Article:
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How to build the perfect graduate resume for Goldman Sachs

Resume

As part of its new recruiting push for graduate and intern hires, Goldman Sachs recently hosted a webinar to spell out some do’s and don’ts for banking resumes. Here are some key points that Goldman made, minus a few of the really obvious pieces of advice that – if you needed – you probably wouldn’t be getting a job there anyway.

Target skills

Goldman laid out several key skills that they are looking for. While you likely won’t want to pepper your resume with all these keywords, it’d be helpful to showcase experiences that illuminate these attributes for you.

Skills: teamwork, passion, client service, intellectual curiosity, judgment, people skills, work ethic, attention to detail, multi-tasking ability, diversity of academic and professional experience, integrity, commitment to a career.

Show your well-roundedness

Of those skills, the one that was accentuated most is having a diverse skillset. In fact, one of the hosts suggested that if you have a particular strength – perhaps, say, engineering and a strong GPA within your major – you may want to gain experiences that would counter that, like public speaking and people skills, she said. They made a point to emphasize that one-trick ponies aren’t likely to be winners.

Identify your strength and build upon what may be perceived as a correlated weakness.

One page rule

This rule is ubiquitous across the industry, but it’s worth pointing out. They don’t want to see a resume that’s more than one page when it comes to students.

High school experience depends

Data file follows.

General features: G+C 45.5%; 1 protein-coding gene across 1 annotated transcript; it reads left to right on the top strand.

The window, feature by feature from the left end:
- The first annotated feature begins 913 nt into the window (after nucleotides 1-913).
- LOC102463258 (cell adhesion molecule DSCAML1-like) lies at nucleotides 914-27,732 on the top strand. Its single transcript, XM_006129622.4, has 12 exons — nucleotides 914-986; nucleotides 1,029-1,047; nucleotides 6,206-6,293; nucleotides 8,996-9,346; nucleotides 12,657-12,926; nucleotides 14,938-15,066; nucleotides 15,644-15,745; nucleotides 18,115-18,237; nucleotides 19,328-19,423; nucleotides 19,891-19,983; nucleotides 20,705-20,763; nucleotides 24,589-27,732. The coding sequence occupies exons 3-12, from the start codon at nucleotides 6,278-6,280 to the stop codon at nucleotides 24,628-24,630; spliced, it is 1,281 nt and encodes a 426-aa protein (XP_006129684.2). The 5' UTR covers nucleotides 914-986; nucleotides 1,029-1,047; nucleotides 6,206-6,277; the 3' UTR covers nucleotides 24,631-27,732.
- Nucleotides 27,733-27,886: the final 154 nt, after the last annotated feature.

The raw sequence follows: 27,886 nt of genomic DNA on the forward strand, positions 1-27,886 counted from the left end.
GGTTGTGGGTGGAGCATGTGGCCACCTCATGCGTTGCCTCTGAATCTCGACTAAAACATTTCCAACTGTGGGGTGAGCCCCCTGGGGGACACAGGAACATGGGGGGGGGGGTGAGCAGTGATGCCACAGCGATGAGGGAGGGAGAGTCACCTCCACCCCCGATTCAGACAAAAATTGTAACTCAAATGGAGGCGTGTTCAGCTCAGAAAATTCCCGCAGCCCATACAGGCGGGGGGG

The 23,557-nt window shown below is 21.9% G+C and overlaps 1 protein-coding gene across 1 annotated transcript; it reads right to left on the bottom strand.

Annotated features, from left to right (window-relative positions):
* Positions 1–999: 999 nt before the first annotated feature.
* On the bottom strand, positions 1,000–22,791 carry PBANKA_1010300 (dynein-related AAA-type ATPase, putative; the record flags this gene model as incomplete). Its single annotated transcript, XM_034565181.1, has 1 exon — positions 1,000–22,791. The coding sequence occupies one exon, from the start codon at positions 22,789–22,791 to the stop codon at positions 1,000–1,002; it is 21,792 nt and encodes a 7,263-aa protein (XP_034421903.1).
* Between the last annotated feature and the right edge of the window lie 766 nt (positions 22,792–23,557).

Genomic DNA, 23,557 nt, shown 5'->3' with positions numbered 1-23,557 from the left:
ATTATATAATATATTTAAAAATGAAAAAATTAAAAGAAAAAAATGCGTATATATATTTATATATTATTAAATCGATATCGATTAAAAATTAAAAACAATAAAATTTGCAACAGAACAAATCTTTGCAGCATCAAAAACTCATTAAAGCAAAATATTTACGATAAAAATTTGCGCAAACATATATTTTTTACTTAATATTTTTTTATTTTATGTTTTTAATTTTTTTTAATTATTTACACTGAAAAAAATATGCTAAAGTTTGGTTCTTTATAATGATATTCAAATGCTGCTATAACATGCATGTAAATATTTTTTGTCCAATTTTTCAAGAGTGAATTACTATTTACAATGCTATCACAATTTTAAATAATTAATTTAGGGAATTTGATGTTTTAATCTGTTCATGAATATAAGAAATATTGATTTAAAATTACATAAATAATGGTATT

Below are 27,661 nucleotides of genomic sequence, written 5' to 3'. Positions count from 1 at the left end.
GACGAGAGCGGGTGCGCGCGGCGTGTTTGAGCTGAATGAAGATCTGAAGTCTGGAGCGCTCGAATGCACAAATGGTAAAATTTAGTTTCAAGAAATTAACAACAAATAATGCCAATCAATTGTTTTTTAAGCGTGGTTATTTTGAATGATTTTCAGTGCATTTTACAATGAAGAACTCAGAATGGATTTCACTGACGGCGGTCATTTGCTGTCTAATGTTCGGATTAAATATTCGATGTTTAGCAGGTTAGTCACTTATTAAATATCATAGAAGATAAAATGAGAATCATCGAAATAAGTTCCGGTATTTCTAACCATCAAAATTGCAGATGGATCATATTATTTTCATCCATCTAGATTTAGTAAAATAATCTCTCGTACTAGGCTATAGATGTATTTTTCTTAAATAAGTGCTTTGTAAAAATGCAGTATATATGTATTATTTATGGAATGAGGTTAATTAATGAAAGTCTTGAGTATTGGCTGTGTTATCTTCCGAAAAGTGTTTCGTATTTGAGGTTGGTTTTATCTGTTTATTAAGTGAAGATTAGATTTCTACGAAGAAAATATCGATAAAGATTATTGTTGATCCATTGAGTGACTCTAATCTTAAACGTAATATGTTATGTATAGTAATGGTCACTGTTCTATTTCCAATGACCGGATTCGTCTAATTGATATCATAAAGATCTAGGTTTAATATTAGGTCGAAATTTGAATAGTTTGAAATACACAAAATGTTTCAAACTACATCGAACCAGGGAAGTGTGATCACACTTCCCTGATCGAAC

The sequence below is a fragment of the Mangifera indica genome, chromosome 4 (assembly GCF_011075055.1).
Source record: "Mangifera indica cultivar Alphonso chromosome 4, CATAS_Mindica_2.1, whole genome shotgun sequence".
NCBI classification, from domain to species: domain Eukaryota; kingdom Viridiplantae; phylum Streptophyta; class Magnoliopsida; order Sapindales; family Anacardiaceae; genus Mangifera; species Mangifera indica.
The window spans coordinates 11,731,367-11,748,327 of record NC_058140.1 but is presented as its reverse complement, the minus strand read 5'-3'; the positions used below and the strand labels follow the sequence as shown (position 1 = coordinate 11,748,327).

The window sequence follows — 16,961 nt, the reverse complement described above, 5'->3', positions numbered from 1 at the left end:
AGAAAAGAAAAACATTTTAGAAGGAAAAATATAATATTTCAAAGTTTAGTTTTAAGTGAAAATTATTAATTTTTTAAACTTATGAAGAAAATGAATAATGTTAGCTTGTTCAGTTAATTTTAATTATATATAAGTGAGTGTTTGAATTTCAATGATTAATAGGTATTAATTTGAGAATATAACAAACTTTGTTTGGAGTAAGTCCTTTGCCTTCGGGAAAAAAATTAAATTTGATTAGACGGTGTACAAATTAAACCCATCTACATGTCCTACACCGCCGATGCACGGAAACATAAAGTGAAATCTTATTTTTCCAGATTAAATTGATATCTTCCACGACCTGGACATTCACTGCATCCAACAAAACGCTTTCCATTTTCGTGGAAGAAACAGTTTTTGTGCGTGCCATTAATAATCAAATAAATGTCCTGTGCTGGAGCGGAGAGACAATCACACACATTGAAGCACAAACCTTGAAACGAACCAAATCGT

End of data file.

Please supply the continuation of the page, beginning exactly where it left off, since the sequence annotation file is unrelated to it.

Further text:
The panel moderators suggested that graduate resumes can be structured differently depending on whether you are an upper or lower classmen. For juniors and seniors in college, you shouldn’t be populating your CV with experiences from high school.

“We will be thinking, ‘what else could they have filled their resume out with?’” said one of the panelists.

However, first- and second-year college students should feel free to highlight some of the accomplishments they made in high school, considering they have only been in college or university for a year or two.

Beware of jargon

Goldman has said on many occasions that they are looking for a more diverse set of students. Unlike in the old days, they want more than just finance and economic majors. The firm is making a big push to attract more science, technology, engineering and math (STEM) majors, for example.

But people with internship or professional experience and training outside of financial services tend to have a different vocabulary. When applying to Goldman with an atypical background, avoid buzzwords and jargon that are commonplace in other industries that recruiters at the bank may not know.

One panelist suggested having someone with no experience in your industry read your resume to see if it is digestible for an outside audience.

Quantify your achievements

This is the same piece of advice that every human resources manager and internal recruiter in banking reiterates for anyone, no matter how senior they are.

Don’t speak in vagaries. Identify your job description with your title but then use your bullet points to specify details and achievements. How many people were you responsible for? What did you do that separates you from others with a similar role?

Too often people just list what they did, not how well they did it.

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